One hundred thirty-one participants were recruited. A final sample of 122 that completed screening and baseline surveys was randomized into the HL (59 participants) or “usual care” groups (63 participants). One hundred sixteen participants completed surveys at all three time points: baseline, after eight weeks, and at 20 weeks. For these 116 participants, missing data was minuscule; missing data cells were dropped from the analysis. All randomized participants were included in the analyses.

Table 3 displays these participants' demographic and descriptive characteristics overall and stratified by intervention versus the “usual care” group. The level of Independence in Activities mean (SD) was 37.65 (5.24) out of a maximum possible score of 40, very high for older adults with one or more chronic diseases [33]. Because of this ceiling effect, it was not included as a predictor variable. The Social network and support variable had limited variability and was excluded from analyses. The top priority goals for the HL and “usual care” groups were diet/weight, activity/exercise, and physical health. Participants ranged from 51 to 93 years of age, with a mean (SD) of 71 [9]. Almost 82% of the participants were female, and 40% lived with a spouse or a partner. 52% of the sample was African American or other non-White races, and 48% were White.

Table 3 Demographic and descriptive characteristics of participants

Regarding education, 36% had less than a bachelor’s degree, approximately 27% had a bachelor’s degree, and 37% had a graduate or a professional degree. About 68% of the population belonged to the two middle-income groups, with 34% in the $21 K—$50 K range and 34% in the $51 K—$100 K range. A small minority made less than $20 K (18%) or more than 100 K (14%).

Evaluation outcomes

Means (SE) of all outcome variables at baseline, at eight weeks, and 20 weeks are displayed in Table 4. Graphs illustrative of change over time by the group are shown in Fig. 2 for the outcomes of exercise/activity, eating and drinking, health habits, independent self-care agency, level of functional impairment, and goal-setting confidence. Ceiling effects were found for two variables, goal-setting importance and goal-setting competency, and were not graphed or included in the regression model. The variables in the regression analysis, health habits, and independent self-care agency showed a significant interaction between group and time. Table 5 displays the regression coefficients for these models.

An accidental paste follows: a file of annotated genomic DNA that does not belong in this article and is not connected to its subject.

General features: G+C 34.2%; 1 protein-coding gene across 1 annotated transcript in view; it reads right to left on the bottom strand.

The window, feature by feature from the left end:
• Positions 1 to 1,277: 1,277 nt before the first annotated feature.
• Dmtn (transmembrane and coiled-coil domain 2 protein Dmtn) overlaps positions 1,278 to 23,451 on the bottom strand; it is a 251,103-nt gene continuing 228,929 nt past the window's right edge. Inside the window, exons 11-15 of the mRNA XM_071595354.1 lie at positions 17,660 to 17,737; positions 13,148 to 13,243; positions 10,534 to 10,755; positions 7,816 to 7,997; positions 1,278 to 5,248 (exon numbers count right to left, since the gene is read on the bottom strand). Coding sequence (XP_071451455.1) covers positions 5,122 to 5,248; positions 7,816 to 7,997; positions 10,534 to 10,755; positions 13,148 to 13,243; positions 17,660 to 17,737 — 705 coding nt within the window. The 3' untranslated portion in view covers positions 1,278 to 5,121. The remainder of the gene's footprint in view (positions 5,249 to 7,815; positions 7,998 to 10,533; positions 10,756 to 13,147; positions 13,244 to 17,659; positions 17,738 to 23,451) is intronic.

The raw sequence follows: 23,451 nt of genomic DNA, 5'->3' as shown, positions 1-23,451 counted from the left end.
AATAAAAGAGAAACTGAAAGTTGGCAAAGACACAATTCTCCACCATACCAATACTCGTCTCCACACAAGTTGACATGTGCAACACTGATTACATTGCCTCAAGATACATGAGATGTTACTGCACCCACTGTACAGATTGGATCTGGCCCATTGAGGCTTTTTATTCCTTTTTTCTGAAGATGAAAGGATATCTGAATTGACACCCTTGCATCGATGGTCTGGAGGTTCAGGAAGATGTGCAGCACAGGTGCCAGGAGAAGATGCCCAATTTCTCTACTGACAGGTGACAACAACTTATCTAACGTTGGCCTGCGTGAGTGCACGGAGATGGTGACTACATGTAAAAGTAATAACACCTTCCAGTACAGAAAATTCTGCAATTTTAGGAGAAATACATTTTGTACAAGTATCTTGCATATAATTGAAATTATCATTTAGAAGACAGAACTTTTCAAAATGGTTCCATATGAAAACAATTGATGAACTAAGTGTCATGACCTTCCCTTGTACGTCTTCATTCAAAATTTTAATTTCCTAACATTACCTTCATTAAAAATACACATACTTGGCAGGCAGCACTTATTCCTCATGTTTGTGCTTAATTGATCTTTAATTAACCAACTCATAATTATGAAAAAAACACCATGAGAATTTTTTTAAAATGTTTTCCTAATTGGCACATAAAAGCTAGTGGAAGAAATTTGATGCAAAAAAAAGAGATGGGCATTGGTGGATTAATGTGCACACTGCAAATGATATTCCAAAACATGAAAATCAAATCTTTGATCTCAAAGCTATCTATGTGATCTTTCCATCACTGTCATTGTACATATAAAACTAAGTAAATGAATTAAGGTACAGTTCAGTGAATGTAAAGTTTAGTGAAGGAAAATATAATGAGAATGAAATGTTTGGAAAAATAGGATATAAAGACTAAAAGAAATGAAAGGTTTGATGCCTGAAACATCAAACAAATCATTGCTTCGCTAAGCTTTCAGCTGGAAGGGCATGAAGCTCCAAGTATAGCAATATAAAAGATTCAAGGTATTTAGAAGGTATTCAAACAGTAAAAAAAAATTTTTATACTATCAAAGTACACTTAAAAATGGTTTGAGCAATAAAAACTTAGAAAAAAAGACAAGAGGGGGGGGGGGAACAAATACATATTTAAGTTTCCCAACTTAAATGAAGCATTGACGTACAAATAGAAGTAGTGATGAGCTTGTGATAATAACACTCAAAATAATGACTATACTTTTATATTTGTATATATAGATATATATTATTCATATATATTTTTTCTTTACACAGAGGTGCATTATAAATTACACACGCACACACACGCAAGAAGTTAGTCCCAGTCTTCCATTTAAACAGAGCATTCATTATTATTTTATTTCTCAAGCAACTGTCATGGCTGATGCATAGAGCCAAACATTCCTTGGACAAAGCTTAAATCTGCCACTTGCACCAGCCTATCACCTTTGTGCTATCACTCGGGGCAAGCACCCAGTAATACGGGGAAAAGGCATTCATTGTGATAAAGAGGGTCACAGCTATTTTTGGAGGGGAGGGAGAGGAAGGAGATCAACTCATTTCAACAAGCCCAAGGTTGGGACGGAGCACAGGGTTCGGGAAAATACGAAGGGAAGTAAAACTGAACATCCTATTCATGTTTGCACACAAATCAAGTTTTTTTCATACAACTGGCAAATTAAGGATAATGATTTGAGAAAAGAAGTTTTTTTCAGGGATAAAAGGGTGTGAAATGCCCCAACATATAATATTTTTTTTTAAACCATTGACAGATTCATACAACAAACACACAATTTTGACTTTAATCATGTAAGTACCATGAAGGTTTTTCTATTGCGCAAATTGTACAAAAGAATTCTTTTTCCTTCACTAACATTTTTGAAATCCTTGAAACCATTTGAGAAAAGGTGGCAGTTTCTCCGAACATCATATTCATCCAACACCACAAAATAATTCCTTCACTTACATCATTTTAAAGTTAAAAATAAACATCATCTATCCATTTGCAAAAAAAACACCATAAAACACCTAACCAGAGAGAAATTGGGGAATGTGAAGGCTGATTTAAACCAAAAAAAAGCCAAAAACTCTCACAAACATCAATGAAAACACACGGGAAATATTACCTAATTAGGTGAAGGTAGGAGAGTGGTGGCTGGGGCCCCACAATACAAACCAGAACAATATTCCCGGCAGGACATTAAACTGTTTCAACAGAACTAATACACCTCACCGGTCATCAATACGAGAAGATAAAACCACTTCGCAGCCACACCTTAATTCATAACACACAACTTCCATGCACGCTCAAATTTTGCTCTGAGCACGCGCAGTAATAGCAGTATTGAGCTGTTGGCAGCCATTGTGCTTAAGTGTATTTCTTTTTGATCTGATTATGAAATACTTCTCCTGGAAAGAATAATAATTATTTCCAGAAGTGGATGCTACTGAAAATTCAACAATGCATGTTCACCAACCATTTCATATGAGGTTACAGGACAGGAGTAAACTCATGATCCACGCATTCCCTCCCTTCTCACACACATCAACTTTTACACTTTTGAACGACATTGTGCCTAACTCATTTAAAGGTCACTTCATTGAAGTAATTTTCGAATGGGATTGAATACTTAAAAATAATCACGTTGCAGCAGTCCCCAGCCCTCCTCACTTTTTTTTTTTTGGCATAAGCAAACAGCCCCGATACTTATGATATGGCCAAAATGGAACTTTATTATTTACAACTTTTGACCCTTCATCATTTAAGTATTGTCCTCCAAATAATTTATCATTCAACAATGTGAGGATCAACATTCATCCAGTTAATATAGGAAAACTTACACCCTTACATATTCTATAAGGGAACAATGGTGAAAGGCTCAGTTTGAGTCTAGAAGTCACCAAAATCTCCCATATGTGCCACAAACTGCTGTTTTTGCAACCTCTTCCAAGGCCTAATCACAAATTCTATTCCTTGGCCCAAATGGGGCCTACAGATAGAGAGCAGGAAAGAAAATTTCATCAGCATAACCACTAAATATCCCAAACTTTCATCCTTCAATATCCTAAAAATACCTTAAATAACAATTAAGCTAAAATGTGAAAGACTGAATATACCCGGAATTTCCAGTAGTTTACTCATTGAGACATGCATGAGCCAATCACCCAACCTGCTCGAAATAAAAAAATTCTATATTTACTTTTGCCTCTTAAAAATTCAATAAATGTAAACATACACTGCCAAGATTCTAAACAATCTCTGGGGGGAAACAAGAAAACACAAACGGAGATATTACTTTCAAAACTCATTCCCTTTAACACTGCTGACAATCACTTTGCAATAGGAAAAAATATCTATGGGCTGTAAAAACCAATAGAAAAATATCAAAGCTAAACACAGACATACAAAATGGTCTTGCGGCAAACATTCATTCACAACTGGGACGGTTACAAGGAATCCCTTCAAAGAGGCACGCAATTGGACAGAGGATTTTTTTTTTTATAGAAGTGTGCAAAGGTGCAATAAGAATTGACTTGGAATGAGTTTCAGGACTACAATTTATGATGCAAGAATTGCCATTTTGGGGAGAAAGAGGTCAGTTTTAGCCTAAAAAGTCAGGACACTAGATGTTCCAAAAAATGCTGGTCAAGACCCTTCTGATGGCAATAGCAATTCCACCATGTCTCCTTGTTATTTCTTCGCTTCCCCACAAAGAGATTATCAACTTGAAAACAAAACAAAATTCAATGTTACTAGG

Table 4 Summary statistics for outcome variables
Fig. 2
figure 2

Histograms of outcome variables indicate improvement trends over time for both the HL and “usual care” groups

Table 5 Multivariate regression analyses with fixed-effects repeated measures

At the end of the 8-week intensive training, health habits among the intervention group increased by 3.1 units (SE = 1.0; effect size = 0.15) compared to the control group. This difference was sustained at 20 weeks, although at a lower level (2.4 units, SE = 0.2). The p-value for the omnibus group-by-time interaction effect was 0.0005. The main effect for group, interpretable as the difference between the two groups at baseline, was insignificant, as anticipated due to randomization.

In addition, the independent self-care agency showed a statistically significant interaction between high blood pressure, intervention, and time. At eight weeks, the score for individuals with high blood pressure (HBP) and in the intervention group had a score, on average, 13.5 points higher than the control group without HBP (SE = 4.37, p = 0.0023; effect size = 0.3). However, that difference was not significant at 20 weeks (p = 0.47). Graphic display of this effect is shown in Fig. 3. The p-value of the omnibus group by time by blood pressure interaction effect was 0.007. Again, the main effect for the group was insignificant and not included in our model because our randomization was successful.

Fig. 3
figure 3

Graph of independent self-care agency showing a statistically significant interaction between high blood pressure, intervention, and time. The bars are the minimum/maximum points that fall within quartile 1–1.5*interquartile range and q3 + 1.5*IQR respectively, and the dots are extreme outliers (as defined by falling outside that range). *p = .0005